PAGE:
New York City teachers petition Supreme Court to lift vaccine mandate

Their petition argues that not being allowed the right for alternative routine COVID testing creates an unfair situation.

Nick Monroe Cleveland Ohio

A group of teachers in New York City have formally asked the Supreme Court of the United States to take up the case surrounding their impending vaccine mandate, which is set to expire soon.

(Click here to see the entire 99-page petition.)

On Tuesday, federal judges lifted the injunction against the vaccine mandate for the city’s teachers. As of tomorrow, Friday at 5 PM, school employees need to have had their COVID shot.

In the early pages of the petition, the authors argue that other vaccine mandates allow for an opt-out through weekly COVID testing.

"If permitted to take effect, the August 23 Order will force thousands of unvaccinated public-school employees to lose their jobs-while other municipal employees, including those who have significant contact with children, are allowed to opt-out of the vaccine mandate through weekly COVID-19 testing," it says.

The petition further argues that Bill de Blasio "in consultation with all of the other Respondents, announced that DOE employees would no longer be able to opt out of the vaccine mandate through weekly COVID-19 tests."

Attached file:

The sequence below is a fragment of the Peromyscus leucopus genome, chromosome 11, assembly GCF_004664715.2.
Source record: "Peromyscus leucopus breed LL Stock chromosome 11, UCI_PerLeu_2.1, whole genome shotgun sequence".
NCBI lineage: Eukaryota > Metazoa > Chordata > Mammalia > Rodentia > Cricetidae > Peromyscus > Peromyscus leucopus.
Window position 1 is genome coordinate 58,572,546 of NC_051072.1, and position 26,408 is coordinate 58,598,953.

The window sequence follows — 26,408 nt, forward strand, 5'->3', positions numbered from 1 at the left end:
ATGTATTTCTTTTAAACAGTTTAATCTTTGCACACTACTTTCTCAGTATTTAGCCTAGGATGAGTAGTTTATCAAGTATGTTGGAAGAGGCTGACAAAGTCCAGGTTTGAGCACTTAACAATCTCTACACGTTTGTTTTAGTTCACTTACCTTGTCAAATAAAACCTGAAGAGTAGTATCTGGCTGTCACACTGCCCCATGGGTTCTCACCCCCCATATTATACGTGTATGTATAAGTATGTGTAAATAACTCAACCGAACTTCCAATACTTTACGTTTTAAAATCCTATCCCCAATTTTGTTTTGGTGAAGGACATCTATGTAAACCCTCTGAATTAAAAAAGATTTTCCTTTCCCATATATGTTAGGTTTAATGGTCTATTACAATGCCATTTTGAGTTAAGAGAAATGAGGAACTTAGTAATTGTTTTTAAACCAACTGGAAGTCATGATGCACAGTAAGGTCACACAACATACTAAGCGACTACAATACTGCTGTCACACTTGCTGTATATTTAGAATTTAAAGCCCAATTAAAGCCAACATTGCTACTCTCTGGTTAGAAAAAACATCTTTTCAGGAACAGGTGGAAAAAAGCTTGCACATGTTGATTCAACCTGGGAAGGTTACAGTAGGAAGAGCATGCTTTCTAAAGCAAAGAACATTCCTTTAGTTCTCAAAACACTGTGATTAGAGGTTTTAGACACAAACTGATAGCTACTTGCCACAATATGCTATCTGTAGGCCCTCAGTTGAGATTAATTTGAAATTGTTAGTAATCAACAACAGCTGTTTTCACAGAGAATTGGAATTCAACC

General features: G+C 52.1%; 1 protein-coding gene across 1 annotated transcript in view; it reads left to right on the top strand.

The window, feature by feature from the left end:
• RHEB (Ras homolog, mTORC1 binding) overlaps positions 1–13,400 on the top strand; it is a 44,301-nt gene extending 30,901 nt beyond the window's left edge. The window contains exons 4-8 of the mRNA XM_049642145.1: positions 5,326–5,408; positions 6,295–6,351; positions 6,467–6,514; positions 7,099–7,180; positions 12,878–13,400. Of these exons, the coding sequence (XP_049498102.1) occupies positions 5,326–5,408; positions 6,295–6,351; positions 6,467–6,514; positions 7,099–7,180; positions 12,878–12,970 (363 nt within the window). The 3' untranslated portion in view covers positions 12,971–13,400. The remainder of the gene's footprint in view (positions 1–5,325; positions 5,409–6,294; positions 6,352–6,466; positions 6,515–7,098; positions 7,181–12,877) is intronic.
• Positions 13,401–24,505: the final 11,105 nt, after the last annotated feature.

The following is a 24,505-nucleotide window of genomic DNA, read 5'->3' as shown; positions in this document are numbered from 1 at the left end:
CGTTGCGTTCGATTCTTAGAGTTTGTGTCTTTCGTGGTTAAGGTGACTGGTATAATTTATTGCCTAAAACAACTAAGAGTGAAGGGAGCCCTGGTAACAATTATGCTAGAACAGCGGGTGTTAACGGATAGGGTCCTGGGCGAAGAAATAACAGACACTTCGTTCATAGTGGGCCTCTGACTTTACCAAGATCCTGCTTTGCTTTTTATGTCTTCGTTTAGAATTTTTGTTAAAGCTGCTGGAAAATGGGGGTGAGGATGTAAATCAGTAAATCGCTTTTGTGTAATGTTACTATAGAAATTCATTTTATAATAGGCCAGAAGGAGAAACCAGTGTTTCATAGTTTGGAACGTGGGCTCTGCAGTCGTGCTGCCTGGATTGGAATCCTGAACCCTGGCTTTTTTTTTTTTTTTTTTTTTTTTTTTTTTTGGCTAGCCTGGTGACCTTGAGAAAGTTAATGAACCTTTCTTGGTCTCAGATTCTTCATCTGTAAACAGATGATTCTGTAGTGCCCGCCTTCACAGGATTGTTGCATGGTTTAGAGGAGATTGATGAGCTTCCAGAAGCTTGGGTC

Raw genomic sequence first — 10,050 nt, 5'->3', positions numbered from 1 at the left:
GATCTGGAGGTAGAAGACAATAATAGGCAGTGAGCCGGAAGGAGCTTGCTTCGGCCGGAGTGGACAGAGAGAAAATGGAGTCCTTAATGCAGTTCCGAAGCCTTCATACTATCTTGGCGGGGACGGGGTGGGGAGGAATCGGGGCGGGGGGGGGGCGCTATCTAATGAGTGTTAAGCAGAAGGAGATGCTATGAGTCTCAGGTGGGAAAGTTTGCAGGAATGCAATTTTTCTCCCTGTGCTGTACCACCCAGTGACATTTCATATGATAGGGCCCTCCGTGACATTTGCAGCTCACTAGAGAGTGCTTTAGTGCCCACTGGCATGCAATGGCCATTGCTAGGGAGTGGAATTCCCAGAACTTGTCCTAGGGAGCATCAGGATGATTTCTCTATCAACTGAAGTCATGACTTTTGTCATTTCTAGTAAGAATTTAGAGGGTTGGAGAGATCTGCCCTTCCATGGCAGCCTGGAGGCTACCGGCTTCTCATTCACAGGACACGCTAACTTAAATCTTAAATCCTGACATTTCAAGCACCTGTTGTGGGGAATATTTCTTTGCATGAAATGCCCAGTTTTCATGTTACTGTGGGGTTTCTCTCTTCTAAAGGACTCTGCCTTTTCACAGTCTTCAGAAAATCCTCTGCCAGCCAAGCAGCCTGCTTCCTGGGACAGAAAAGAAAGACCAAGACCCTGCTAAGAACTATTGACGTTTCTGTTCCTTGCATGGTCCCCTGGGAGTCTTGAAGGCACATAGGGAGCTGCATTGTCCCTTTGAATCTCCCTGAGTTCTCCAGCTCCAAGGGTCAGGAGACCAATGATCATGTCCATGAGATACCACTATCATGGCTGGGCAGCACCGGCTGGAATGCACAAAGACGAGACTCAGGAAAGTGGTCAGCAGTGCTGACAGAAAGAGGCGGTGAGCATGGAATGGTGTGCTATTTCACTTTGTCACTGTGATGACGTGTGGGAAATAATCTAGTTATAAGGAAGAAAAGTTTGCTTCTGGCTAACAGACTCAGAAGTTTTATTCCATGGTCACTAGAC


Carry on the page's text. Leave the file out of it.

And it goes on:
It was last month on the 23rd of August that New York City Mayor de Blasio came down with his order — if you work for the Department of Education, you’ll need to have your COVID vaccine. The original wording of the announcement set September 27th as the deadline.

But the pushback in the court system led to this week’s Supreme Court ultimatum. NYC teacher groups reacted not only with litigation, but also street-side protests in support of educator’s rights to keep their job.

"While a temporary interruption of work is not actionable, the mandate here would have a permanent effect: it is open-ended, where if a teacher never gets vaccinated, he or she will never be able to return to work," the petition said.

The petitioners argue that city officials have not fully explored the aftermath of laying off public-school teachers if they refuse the jab.

In August, a Supreme Court request was put forward by Indiana University students suing to block the COVID vaccine mandate. In that case, Justice Amy Coney Barrett refused to intervene.


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